Saturday, January 5, 2013

Saturday Morning Walk

I know it's probably boring reading about me taking my horse for walks, but I'm journaling my experiences in helping my horses get past their nervousness in new situations, and I kind of find it fascinating.  Each day gives me a little more insight into the psychology of a horse.  I'm also getting a good read on just how sensitive and emotional horses can be.

I took Bombay for a walk out in the desert right after he took a nap lying down in the sand. He was very relaxed -- not a single balk while walking away from the mares. Lostine did whinny a few times and he just looked back at her. We headed south on the east side since the last time we took that route, Bombay was very poorly behaved and needed more practice walking past homes with horses.

He spooked backwards while walking next to me when a wild hare hopped out in front of us, but quickly recovered. He was getting ahead of me, but I realized that as long as we both keep pulling on the rope, he will never know what it's like to be on a loose lead. So, as long as his shoulder didn't pass me up, I let him walk on a loose lead.  I figure we can work on positioning him later, after he learns that it is much more comfortable and enjoyable to be on a loose lead.

He showed signs of paying attention to me at the same time as studying his surroundings. When I got dizzy and slowed down he slowed way down too. When we had to squeeze between branches, he let me go first. When we reached a spot I had to carefully climb down, he moved off to the side to give me space in case I slipped and fell. I gave him treats more sparingly, basically whenever he did something considerate, and he wasn't grabby like the day he almost ripped the fanny pack right off my waist with his teeth.

I realized when we were about half a mile out from home that I forgot my mobile phone, so I hoped we wouldn't run into any trouble.

When Bombay started getting nervous, I was trying to figure out what the trigger was. I looked in the direction he was looking while dancing sideways and saw two cop cars in the driveway of a home, one with its lights on. He wasn't outright scared, but more like mesmerized and nervous. He wanted to turn back for home. I had him stand and watch for a bit, but then realized that I appeared to be nosy, when in reality I was just trying to desensitize my horse to emergency lights.

When he relaxed, we moved along. When we got home I could see my husband working on the well and knew that I had to get Bombay to see him or he would spook, but despite all my pointing and saying, “See Daddy?” Bombay wouldn't take his eyes off the mares. When we walked past the well, and my husband stood up, Bombay jumped pretty high and toward me, so I had to slap him on the side to prevent him from mowing me down. Other than that, it was a pleasant walk. I was even able to carry the lead rope in one hand because he did such a good job staying at my pace without pulling.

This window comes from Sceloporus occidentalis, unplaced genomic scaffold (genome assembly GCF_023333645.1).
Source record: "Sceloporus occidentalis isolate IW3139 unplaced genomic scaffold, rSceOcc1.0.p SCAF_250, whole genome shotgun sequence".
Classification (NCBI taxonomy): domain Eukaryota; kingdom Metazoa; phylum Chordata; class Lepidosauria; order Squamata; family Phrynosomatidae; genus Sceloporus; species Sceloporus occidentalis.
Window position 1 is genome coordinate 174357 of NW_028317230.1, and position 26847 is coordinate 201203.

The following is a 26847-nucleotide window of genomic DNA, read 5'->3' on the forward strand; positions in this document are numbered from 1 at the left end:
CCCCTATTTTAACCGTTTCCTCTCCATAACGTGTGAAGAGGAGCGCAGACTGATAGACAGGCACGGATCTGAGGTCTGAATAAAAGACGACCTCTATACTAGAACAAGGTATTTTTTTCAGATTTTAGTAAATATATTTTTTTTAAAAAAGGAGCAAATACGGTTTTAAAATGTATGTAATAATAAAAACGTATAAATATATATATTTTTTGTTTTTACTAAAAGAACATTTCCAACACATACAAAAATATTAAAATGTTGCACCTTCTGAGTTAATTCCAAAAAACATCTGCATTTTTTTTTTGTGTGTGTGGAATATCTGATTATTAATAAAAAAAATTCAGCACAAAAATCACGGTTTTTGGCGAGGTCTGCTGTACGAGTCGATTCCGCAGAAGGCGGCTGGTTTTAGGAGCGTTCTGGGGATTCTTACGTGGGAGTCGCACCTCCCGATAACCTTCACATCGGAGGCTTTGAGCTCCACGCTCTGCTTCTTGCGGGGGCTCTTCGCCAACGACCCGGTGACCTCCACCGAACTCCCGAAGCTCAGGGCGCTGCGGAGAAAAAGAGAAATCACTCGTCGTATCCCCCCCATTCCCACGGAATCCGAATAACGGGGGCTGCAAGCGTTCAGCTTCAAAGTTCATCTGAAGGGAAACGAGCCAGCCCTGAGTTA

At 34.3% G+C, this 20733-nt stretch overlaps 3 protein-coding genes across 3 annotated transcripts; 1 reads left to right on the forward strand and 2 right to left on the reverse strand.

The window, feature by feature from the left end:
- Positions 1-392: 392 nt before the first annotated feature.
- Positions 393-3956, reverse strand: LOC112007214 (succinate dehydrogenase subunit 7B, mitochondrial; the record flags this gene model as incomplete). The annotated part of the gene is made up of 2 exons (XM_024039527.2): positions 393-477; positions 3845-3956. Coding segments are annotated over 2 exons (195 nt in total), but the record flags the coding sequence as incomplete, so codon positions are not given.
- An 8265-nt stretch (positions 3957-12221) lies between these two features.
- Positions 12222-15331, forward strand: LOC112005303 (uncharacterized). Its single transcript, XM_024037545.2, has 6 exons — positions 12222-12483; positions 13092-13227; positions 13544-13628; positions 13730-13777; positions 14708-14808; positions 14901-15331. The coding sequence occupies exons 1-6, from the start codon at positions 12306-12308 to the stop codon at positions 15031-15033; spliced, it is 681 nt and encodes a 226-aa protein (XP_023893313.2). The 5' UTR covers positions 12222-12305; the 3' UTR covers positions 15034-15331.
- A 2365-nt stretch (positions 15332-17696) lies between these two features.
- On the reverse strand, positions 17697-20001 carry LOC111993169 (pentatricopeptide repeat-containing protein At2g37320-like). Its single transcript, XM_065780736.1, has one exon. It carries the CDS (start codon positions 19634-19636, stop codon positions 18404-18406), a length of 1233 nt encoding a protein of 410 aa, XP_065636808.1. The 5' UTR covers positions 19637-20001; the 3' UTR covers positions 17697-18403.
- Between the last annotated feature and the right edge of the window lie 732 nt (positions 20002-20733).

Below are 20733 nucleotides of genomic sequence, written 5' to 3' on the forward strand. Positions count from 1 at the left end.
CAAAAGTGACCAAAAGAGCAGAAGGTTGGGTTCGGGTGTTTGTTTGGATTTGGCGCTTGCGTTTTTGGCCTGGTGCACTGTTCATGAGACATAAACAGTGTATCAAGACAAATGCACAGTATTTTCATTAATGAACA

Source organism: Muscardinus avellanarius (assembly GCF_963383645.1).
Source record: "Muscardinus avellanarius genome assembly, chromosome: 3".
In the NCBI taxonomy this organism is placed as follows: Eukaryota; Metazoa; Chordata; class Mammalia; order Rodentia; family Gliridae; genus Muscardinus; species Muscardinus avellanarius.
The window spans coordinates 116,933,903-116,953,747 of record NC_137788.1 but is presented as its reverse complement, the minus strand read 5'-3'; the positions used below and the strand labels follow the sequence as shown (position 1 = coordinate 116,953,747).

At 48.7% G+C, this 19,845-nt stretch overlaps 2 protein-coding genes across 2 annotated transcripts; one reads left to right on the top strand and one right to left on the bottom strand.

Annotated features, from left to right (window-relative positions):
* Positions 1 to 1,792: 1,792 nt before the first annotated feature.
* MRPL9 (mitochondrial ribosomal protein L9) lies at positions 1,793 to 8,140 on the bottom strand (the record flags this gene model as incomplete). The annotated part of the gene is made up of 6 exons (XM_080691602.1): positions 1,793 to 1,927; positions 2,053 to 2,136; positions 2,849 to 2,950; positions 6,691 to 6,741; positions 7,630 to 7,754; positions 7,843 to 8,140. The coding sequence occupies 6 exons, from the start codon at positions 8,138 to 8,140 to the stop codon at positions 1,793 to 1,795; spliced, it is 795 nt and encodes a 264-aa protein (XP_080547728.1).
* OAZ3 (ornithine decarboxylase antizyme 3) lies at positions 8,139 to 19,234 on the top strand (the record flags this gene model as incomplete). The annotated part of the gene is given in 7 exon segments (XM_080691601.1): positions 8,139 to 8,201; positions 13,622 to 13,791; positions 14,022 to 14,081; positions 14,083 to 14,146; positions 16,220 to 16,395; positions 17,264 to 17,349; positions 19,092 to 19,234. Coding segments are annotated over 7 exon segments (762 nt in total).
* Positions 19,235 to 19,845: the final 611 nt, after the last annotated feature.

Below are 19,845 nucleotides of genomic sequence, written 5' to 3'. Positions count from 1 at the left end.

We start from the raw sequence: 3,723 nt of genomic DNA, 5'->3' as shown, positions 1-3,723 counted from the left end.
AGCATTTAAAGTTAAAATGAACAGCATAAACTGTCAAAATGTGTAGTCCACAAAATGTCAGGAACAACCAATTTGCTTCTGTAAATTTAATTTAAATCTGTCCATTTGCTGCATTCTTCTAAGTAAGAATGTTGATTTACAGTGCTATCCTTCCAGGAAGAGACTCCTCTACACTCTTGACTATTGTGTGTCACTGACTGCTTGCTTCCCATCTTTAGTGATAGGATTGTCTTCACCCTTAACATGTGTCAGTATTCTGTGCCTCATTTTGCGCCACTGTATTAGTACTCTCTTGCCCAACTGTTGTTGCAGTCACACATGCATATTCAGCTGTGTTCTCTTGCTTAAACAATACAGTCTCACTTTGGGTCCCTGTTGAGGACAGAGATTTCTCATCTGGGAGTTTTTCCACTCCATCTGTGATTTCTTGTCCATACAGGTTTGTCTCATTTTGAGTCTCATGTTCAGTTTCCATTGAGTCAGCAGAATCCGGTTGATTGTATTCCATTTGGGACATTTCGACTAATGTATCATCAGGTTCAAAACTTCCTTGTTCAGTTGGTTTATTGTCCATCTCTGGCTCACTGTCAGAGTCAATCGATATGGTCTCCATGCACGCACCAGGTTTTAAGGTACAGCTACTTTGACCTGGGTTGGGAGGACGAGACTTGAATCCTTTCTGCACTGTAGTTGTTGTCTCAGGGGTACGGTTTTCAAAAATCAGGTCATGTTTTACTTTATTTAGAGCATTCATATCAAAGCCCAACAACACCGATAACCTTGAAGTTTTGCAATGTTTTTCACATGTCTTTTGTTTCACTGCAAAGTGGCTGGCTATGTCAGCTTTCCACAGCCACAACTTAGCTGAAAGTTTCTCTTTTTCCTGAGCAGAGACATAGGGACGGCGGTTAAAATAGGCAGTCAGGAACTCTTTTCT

Who knows?  Maybe I'll be able to start bringing my camera along on our walks and use my hands to do something other than keep control of my horse some day soon.


Katharine Swan said...

Sounds like a great walk! When I see people on the trail and want to make sure my horse has seen them, I always call out "Hi" to them. Usually that gets Panama looking at them even if they don't say hi back, but I've discovered that when they do say hi, he is much more relaxed -- especially if they are doing something weird. Hearing them talk seems to reassure him that it's just a person!

fernvalley01 said...

Sounds like a good walk

lytha said...

mugwump has some great posts on leading. i'll try to find them for you:

and here's my favorite:

Laura said...

sounds like a good walk! I think Bombay is getting the hang of things, even if it feels slow to you. You will get there!!!

Nuzzling Muzzles said...

Lytha - Thanks. I just read them. She has an interesting POV about treats. I had just made up my mind yesterday that I wasn't going to use treats with Lostine and Gabbrielle, because Lostine will bite my hand off when she's nervous if I offer her a treat for distraction, and Gabbrielle just walks beside me with her nose poking my fanny pack the whole way. I think she doesn't even realize she's on a walk away from her buddies. In some ways the treats are more of a problem than help, plus the lead rope keeps getting hung up on the fanny pack, and as far as clicker training goes, I would need four hands -- one to hold the clicker, one to dispense treats, one to hold the lead rope, and one to dish out corrections. But my horses do totally ignore whacks from the rope, the whip, and my hand, so I'm not sure what I can correct them with that will get their attention. At least the treats DO get their attention and they settle the horse down. If I spend the entire walk beating the horse, it's not going to like taking walks. That's the thing about horse training -- for every bit on logic that makes sense the opposite bit of logic makes sense too. I've got a trainer coming on Monday, so I'll see what ideas she comes up with.

Strawberry Lane said...

Sounds like a very good walk! Giving you your space and slowing down with you sounds like a very aware Bombay. Love the photo!

achieve1dream said...

Good job Bombay!!!!